through continued sensitization and education on the importance of participating the Webuye
HDSS activities, and how this contributes to the development of interventions that benefit the
nation as a whole. This has proven successful thus far as the coverage has increased since the
baseline census.
LESSONS LEARNED
In the 4 years that the Webuye HDSS has been in operation, many lessons have been learned. and
can serve to when setting up an HDSS in other area in developing countries First, collaboration
with colleagues from complementary institutions, both public and private is crucial. Developing
strong institutional relationships provides a good opportunity for cordial relationships and
existence. Noteworthy, leadership in any of the collaborating institutions is transitory in nature.
However, this should not affect the fundamental relationship that exists. A strong institutional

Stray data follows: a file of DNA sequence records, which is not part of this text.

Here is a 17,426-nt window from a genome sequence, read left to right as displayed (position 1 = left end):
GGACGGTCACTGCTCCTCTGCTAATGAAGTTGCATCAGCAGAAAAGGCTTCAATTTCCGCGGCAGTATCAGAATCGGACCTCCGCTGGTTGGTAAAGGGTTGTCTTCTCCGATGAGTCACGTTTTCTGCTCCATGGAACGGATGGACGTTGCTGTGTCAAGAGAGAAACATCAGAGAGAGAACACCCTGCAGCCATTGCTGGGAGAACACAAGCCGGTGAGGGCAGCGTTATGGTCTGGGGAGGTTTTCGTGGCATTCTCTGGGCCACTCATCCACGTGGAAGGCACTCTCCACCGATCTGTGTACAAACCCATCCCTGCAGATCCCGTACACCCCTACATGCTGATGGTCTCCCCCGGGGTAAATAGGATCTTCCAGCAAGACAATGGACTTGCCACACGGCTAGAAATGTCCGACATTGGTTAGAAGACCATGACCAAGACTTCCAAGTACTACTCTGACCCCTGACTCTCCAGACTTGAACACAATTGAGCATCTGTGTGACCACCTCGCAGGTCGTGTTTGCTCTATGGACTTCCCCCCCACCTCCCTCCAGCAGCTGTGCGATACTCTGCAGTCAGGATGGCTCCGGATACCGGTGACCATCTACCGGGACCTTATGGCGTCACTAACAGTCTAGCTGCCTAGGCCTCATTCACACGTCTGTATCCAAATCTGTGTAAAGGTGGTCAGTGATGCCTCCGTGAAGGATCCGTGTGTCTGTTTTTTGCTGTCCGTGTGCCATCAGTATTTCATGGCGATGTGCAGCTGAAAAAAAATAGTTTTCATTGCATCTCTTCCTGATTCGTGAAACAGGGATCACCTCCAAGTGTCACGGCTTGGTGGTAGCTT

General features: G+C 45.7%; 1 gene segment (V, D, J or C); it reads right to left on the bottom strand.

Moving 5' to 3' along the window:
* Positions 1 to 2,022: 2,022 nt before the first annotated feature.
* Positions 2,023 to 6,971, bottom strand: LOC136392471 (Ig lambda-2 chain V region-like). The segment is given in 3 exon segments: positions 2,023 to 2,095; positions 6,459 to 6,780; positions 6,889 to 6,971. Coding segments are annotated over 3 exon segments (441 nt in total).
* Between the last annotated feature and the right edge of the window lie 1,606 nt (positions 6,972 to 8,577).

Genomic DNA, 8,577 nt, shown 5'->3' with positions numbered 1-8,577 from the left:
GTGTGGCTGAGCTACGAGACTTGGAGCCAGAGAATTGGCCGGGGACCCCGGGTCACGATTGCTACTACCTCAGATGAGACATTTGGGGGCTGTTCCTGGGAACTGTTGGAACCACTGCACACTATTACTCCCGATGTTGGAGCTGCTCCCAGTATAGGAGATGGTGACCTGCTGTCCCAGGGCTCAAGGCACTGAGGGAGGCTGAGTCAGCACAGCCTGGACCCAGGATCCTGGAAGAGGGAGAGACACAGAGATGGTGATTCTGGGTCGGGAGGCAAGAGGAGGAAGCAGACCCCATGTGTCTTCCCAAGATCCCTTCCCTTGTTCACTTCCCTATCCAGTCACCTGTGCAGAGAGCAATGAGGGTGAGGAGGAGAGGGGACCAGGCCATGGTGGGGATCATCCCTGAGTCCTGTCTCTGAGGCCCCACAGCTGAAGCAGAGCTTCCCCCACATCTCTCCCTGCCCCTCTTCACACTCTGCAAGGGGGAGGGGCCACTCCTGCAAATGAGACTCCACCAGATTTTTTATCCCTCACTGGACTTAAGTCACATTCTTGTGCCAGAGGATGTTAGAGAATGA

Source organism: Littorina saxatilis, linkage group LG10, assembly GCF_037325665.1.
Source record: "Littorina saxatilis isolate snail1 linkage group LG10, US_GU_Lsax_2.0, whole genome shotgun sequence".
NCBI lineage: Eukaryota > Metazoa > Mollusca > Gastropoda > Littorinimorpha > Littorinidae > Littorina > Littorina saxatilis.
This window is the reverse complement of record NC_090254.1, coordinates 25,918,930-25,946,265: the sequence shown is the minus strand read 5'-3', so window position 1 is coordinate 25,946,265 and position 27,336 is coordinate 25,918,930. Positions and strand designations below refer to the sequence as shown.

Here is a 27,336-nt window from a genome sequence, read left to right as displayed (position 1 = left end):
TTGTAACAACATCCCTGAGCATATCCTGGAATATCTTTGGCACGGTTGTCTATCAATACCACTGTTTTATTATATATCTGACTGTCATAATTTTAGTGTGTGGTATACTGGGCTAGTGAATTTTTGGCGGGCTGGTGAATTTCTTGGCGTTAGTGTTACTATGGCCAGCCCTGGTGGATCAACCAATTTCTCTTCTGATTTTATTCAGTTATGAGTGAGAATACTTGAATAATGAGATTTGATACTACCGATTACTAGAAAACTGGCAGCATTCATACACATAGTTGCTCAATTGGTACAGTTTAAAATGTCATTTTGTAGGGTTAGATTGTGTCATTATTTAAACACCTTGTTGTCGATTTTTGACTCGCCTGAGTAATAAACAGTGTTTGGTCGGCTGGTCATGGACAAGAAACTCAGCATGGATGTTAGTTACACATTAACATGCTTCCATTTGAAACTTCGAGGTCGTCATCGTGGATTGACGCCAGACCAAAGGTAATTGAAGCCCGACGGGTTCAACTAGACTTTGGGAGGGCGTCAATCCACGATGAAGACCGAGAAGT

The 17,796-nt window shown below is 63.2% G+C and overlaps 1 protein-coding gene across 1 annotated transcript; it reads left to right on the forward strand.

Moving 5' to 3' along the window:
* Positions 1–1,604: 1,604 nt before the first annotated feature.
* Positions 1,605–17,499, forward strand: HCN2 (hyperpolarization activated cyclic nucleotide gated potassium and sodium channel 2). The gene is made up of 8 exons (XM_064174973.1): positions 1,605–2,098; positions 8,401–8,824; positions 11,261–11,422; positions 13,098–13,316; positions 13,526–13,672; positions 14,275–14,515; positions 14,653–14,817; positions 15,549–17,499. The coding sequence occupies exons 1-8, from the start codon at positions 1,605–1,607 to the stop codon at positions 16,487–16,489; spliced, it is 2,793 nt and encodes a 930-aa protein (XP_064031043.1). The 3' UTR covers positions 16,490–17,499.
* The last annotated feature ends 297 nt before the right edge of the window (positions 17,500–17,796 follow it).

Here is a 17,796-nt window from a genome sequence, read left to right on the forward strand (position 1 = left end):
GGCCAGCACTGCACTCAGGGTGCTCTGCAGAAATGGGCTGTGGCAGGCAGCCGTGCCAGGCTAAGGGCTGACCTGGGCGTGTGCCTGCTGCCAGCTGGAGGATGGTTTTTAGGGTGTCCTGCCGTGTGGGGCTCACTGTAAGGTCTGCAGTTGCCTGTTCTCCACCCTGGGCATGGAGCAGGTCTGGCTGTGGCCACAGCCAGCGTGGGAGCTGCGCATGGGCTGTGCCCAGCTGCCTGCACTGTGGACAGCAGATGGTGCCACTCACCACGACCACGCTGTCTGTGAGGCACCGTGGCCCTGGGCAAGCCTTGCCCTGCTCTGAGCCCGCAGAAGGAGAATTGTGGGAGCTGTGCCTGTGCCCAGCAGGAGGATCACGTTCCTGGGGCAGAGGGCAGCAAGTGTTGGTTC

partnership and a stable research team with strong interpersonal relationships remain crucial to
achieve the longitudinal studies goals. Running a HDSS requires a multidisciplinary approach,
and the scientific team should comprise experts in the field of data management, data analysis,
community outreach and Information and Communication Technology).
Second, HDSS in general plays a significant role in filling the gaps in the Health Management
Information Systems (HMIS) nationally [1]. It is therefore imperative that the management of the
HDSS sites take up their role in the national health information system agenda. Fostering good